Whole life is the simplest type of permanent life insurance and does what its name implies--it provides life insurance for your entire life. With lifetime coverage, your beneficiaries collect an insurance benefit no matter when you die--as long as you pay your premiums and keep your policy in-force.

In contrast, term life insurance provides coverage for only a certain number of years; typically from 10 to 30 years. Beneficiaries only receive the death benefit (the amount of life insurance coverage purchased) if the insured person passes away during the stated term.

Because of whole life's broader coverage, and added features, it is usually more expensive than the same amount of term insurance. However, whole life insurance premiums are more affordable over the long run because you would eventually pay more if you had to renew your term policy later in life.

Who should consider whole life insurance?

Whole life insurance may be a good fit for those who have a permanent need for life insurance, as well as for those who prefer long-term predictability, says the Life and Health Insurance Foundation for Education (LIFE).

Here's why:

  • Guaranteed death benefit: Whole life insurance provides a guaranteed minimum insurance benefit for your beneficiaries when you die.
  • Guaranteed rate of return: You get a guaranteed rate of return on the cash value of your life insurance policy.
  • Premium never goes up: Whole life features a level premium that shouldn't increase, no matter how long you live.

Cash value insurance

Cash value is the savings portion of your life insurance policy, which builds on a tax-deferred basis over time. One of the benefits of whole life insurance is the level premium. In order to provide steady premiums, whole life insurance payments exceed the cost of insurance coverage during the early years. The extra premium goes toward building a reserve, called cash value, and helps pay for the insurance in later years when life insurance protection costs exceed the premium, according to the California Department of Insurance.

According to LIFE, you also can borrow against a whole life insurance policy with the cash value serving as collateral. Unlike credit lines or loans from banks, you don't have to go through a credit check or specify how you'll use the money to access the cash. But you must repay the insurance company with interest or the policy could lapse or your beneficiaries may receive a reduced death benefit.

Cash value can also be used to pay premiums if finances get tight. Assuming you've accumulated enough cash value in the policy to pay for the premium and continue current insurance protection, the Insurance Information Institute says, you could stop or reduce your premiums.

If you must surrender your policy before maturity, usually at about age 100, the cash value is paid to you, the policyholder, as cash surrender value--less any loans that have been taken against the cash value. The guaranteed values are yours if you must surrender your policy; however, policies that are surrendered in the early years may have little cash value. Additionally, many whole life insurance policies surrendered within the first seven years are often subject to substantial surrender fees.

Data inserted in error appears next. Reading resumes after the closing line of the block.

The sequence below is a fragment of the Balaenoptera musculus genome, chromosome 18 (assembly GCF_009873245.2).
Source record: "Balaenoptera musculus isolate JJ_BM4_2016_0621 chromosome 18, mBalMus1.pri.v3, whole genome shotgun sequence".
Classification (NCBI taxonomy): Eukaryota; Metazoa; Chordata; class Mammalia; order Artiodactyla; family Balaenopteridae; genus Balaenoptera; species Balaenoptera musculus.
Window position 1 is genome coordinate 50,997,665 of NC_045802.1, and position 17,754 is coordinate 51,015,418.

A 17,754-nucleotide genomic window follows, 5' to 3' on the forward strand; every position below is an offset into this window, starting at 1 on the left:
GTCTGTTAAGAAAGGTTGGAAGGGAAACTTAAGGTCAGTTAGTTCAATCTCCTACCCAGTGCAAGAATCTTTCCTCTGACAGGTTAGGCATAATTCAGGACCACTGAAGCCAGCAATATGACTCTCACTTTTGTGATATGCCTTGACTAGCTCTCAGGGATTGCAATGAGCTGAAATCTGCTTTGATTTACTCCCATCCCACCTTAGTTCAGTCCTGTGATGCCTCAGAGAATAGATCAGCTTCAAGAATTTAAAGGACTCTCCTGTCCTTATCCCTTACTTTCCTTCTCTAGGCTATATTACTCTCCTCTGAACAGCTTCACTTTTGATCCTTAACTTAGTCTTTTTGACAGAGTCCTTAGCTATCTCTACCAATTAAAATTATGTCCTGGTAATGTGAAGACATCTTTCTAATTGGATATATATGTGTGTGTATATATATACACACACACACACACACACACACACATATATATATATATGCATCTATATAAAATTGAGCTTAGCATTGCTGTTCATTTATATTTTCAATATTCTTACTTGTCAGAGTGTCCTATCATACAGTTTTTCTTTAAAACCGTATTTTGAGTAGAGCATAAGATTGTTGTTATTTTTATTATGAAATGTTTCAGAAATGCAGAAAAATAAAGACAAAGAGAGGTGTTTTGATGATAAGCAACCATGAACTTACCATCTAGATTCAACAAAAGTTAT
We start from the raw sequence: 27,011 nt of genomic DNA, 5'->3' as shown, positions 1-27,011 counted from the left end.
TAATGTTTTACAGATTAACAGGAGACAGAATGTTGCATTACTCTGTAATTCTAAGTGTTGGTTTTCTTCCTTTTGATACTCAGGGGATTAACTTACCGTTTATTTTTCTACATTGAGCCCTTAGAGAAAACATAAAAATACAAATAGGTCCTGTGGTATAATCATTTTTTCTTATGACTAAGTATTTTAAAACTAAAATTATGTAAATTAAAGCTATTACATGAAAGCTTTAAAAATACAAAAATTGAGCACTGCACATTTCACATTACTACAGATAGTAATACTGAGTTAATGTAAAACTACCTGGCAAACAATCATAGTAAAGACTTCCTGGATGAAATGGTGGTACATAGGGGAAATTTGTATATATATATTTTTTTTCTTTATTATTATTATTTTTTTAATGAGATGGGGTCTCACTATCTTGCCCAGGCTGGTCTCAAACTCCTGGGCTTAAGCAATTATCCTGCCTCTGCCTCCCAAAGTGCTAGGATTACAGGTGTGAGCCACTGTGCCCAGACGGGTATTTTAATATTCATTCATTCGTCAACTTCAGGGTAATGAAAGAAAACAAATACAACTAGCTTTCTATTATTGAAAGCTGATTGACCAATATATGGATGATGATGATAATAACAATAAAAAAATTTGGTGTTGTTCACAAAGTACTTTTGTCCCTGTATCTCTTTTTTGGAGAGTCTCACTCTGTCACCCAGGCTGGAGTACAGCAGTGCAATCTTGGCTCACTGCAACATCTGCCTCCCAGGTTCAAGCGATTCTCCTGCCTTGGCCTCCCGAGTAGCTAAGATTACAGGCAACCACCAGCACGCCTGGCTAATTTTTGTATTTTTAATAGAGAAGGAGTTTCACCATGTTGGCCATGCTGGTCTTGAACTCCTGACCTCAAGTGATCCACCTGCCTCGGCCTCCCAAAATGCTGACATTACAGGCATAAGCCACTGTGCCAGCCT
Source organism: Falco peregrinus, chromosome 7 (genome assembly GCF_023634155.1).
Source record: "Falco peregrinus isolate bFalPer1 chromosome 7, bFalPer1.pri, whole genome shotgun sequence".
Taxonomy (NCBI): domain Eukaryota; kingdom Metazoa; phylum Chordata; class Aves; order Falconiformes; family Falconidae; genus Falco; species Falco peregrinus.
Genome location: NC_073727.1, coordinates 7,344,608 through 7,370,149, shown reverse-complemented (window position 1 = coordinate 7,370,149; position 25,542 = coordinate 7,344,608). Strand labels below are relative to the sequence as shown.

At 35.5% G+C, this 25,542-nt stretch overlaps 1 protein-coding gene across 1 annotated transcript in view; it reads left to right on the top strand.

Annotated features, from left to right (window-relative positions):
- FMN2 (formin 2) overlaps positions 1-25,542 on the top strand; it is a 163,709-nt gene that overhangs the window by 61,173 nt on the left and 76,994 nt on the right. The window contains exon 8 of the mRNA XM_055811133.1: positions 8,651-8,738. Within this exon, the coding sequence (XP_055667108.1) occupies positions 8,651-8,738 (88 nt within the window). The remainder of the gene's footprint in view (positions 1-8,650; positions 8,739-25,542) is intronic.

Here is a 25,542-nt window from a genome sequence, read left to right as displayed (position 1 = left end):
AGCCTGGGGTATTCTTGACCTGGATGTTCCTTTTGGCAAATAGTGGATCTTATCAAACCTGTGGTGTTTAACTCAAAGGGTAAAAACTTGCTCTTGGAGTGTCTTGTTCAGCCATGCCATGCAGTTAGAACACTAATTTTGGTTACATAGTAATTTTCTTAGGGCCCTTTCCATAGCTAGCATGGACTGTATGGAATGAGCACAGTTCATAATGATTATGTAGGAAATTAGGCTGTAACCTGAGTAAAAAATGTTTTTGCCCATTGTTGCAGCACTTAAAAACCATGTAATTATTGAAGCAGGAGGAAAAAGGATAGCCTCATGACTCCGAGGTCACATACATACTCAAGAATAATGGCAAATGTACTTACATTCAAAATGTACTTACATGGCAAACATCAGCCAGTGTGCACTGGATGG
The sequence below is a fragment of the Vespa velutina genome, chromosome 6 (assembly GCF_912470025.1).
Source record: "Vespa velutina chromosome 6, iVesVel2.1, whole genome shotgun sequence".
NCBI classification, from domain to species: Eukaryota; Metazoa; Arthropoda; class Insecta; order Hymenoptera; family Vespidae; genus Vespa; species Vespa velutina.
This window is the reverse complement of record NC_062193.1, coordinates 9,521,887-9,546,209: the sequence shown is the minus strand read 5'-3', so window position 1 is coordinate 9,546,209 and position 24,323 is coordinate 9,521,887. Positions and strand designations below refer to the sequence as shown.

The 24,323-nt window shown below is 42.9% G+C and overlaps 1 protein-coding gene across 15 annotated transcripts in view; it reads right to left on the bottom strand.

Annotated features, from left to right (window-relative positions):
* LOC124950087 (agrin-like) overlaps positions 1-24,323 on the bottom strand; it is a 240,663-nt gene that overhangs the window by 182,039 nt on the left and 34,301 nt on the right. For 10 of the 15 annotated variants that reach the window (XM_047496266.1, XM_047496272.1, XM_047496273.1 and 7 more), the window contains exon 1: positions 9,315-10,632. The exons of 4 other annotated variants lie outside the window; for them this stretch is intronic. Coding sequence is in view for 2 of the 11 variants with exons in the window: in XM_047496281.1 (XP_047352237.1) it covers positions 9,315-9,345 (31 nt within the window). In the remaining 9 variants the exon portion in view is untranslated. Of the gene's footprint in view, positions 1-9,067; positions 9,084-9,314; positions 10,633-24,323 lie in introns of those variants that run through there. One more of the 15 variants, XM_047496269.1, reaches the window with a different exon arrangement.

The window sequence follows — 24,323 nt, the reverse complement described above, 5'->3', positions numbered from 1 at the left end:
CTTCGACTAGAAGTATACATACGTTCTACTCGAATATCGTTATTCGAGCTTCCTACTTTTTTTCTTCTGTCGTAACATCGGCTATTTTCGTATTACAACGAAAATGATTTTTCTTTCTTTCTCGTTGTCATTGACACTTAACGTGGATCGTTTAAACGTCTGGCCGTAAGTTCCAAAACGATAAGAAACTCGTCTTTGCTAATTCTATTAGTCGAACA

Whole life insurance can pay dividends

An advantage of whole life insurance is the opportunity to earn dividends, which could boost your death benefit and cash value above the guaranteed levels stated in your policy. Dividends are issued when the insurance company does well and passes on those favorable financial results to policyholders. You could also elect to receive your dividends as cash.

Although many policyholders become eligible to receive dividends after the second policy year, dividends are not guaranteed.

Whole life insurance has many benefits

Consider whole life if you need insurance for as long as you live, want to accumulate savings that you can borrow against and like the certainty of fixed premiums, a guaranteed death benefit and a guaranteed rate of return.

Barbara Marquand

Barbara Marquand is a writer with more than twenty years of reporting experience for newspapers, magazines and Web sites. She writes frequently about insurance and other business topics.

Life and Health Insurance Foundation for Education - Permanent Insurance - http://www.lifehappens.org/life-insurance/permanent-insurance

California Department of Insurance - CONSUMERS: LIFE INSURANCE AND ANNUITIES Guide - http://www.insurance.ca.gov/0100-consumers/0060-information-guides/0020-life/life-insurance.cfm#Choosing%20the%20Appropriate

Life and Health Insurance Foundation for Education - FAQ - http://www.lifehappens.org/life-insurance/frequently-asked-questions

Insurance Information Institute - What are the different types of permanent policies? - http://www.iii.org/articles/what-are-different-types-permanent-policies.html

Insurance Information Institute - How should I choose what type of life insurance to buy? - http://www.iii.org/articles/how-should-choose-what-type-of-life-insurance-to-buy.html